Okay, so I've put some thought into this, and here's what I think...
Bochy and Sabean are completely flummoxed by Belt's plate approach, to the point that it either confuses or scares them, like Sabean's famous quote about "the lunatic fringe." The Giants brass simply can't comprehend the concept of anybody but a leadoff man (who MUST be your fastest baserunner, of course) or a pitcher looking to draw walks on purpose.
It boggles their minds.
Grant referred to his Jr. High baseballing career in his excellent article about Will Clark that was featured on Deadspin. He, like me, was a kid who looked to draw walks, and kids who do this in Little League are generally though of as poor hitters who are basically hoping not to embarrass themselves in front of their friends and family. This stereotype is pervasive throughout the baseball world, at all levels. As the old saying goes about Caribbean prospects, "You don't walk off the island."
Certainly, there have been lots and lots of power hitters in baseball history who've drawn a shit ton of walks. Babe Ruth and Barry Bonds to name two. However, for all the walks they drew, I doubt they ever went up there looking to walk. Even with Bonds, who was surrounded by absolute crap late in his Giants career and expected to walk most every plate appearance, I strongly doubt he ever thought to himself, "Man, I hope I can work a walk out of this guy." Bonds and Ruth settled for walks, they didn't look for them.
This isn't my way of defending Bochy, Sabean or even Henry Schulman (who I've been told by many people in the know is a certifiable dick). I fully understand that Belt is a better player than Hector Sanchez, and I for one would like to see Belt play more and Sanchez less if for no other reason than it's getting pretty painful watching Sanchez "catch."
However, it certainly looks to my admittedly untrained eye that Belt's mentality is anathema to Bochy, Sabes, and even guys like "Bam Bam" Muellens and Will Clark. He looks to me like a guy whose main objective is to draw walks, and if he has to swing, he will. It's one thing if he was a centerfielder atop the order who's gonna steal 60 bags, but for him to play a power, run-producing position and have that approach is simply unfathomable for the Giants, especially when they've got Crawford and the pitcher behind him in the order. Belt would fit in fine in lineups with the Yankees or Red Sox, because everyone there are on-base machines with power and there are no weak spots, but with the Giants sixth and seventh in the order aren't spots where you can simply hope to draw a walk with two outs and leave matters to the guy behind you. National League baseball doesn't really work that way. Maybe he'd be a better fit in the AL.
One solution I've seen raised a lot is for Belt to simply be moved up to second in the lineup, but I don't think this is a practical idea. Not only would the concept of a first baseman hitting second make Bochy's pumpkin-head explode, but can you imagine the first time Belt takes a called strike three after the leadoff man hit a double or stole a base to get to second? Your second hitter has to be a contact guy who can, at minimum, get that runner over. He can't be taking called strike threes.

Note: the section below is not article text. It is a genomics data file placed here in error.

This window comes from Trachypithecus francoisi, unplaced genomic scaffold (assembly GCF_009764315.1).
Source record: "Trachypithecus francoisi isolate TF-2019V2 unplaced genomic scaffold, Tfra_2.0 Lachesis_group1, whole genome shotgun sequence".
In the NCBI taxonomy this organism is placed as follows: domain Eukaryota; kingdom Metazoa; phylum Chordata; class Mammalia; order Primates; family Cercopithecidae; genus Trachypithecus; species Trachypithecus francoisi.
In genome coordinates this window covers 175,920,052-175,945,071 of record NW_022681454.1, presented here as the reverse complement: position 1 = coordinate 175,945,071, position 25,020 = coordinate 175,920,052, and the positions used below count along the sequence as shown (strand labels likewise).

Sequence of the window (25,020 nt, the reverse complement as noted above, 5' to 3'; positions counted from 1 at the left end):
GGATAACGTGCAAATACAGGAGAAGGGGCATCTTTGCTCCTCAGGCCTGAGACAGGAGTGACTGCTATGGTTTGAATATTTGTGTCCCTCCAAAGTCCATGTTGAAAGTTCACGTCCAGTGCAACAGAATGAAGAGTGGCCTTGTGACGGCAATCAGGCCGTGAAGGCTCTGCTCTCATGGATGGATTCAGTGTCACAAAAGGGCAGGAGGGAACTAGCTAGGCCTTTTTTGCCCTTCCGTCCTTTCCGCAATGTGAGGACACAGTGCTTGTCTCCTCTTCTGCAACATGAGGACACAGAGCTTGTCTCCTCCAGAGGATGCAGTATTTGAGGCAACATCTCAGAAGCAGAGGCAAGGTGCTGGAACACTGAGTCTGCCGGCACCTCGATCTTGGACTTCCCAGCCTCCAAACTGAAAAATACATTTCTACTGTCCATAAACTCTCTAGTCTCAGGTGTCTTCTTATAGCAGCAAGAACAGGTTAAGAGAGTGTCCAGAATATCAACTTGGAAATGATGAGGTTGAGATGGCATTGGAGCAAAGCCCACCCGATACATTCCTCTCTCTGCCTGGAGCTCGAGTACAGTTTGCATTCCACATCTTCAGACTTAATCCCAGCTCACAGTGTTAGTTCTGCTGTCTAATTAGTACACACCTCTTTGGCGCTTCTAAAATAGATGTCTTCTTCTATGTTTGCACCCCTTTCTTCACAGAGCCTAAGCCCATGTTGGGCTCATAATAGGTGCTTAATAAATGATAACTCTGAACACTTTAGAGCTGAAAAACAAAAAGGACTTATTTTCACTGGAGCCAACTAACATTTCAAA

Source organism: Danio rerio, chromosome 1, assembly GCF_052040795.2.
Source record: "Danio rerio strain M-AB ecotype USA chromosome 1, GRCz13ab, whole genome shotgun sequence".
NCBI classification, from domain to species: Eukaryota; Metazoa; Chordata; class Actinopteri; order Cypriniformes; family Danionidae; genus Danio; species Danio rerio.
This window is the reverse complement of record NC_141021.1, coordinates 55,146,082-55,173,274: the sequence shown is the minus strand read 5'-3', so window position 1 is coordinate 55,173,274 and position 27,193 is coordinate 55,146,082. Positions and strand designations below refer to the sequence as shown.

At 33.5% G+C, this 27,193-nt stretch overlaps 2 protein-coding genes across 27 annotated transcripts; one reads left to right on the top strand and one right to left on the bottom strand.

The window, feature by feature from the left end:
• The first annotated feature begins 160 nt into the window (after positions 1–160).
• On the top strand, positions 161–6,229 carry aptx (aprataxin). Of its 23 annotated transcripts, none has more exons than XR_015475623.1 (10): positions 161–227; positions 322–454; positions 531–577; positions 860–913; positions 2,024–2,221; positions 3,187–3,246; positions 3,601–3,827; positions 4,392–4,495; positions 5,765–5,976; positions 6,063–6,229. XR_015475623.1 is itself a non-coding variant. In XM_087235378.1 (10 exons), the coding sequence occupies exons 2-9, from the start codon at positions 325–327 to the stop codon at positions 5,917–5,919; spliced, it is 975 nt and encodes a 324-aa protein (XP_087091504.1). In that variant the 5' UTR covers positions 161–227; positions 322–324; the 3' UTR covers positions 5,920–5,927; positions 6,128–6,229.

Really, I think that's the biggest thing. Grant and others have pointed out that Belt swings and misses at bad pitches plenty, so it's not like the dude never swings. But I think it drives the team's brass absolutely batty all the good pitches he doesn't swing at, particularly with two strikes. We all know a double play is worse than a strikeout looking when you've got a man on base, but I think the latter pisses off managers far more than the former. A double play is what happens with BABIP, it just comes with the territory (and I think most managers instinctively understand BABIP on some level, even if they've never heard of the stat). A strike out looking is just this pathetic, weak, impotent failure that embarrasses everybody, like, "Why are we even paying you if you won't swing at good pitches with two strikes?" I imagine managers looked at called third strikes the way football coaches would regard their fullback who didn't pick up a blitzing linebacker.
It's certainly not helping Belt, for all his supposed strike zone discipline, that he's done so little with it. You'd think if he was so choosy, waiting for just the right pitch at just the right location, that he'd be crushing the ball and putting up some really impressive slugging numbers. Instead, he's slugging a tick below Nate Schierholtz. No, Belt's not an empty singles hitter like Sanchez, but he's not exactly making pitchers pay dearly for location mistakes either. Guys like Cabrera, Posey and Sandoval absolutely murder strikes. Belt isn't doing that.
Again, I'm not saying I'd play Sanchez over him, because I wouldn't, so please don't misconstrue that. I'm just saying that I don't see as much value in a first baseman you can only bat 6th or 7th because he doesn't have typical first baseman pop and hasn't shown much willingness or ability to expand his zone and produce when the situation (men on base, one or two outs, crap behind him) calls for it, as some of you do.
I think the best solution would be to bat him leadoff, but good luck with that happening. The most practical one is to trade him to the AL, where he'd be another OBP cog in the those relentless lineups. As a Giants fan, my hopes for him are the same as my hopes for every guy on the team: Please learn to swing at the good pitches and lay off the bad ones. I'm used to being disappointed on half that score, and it's no different with Belt, even if though it's totally different.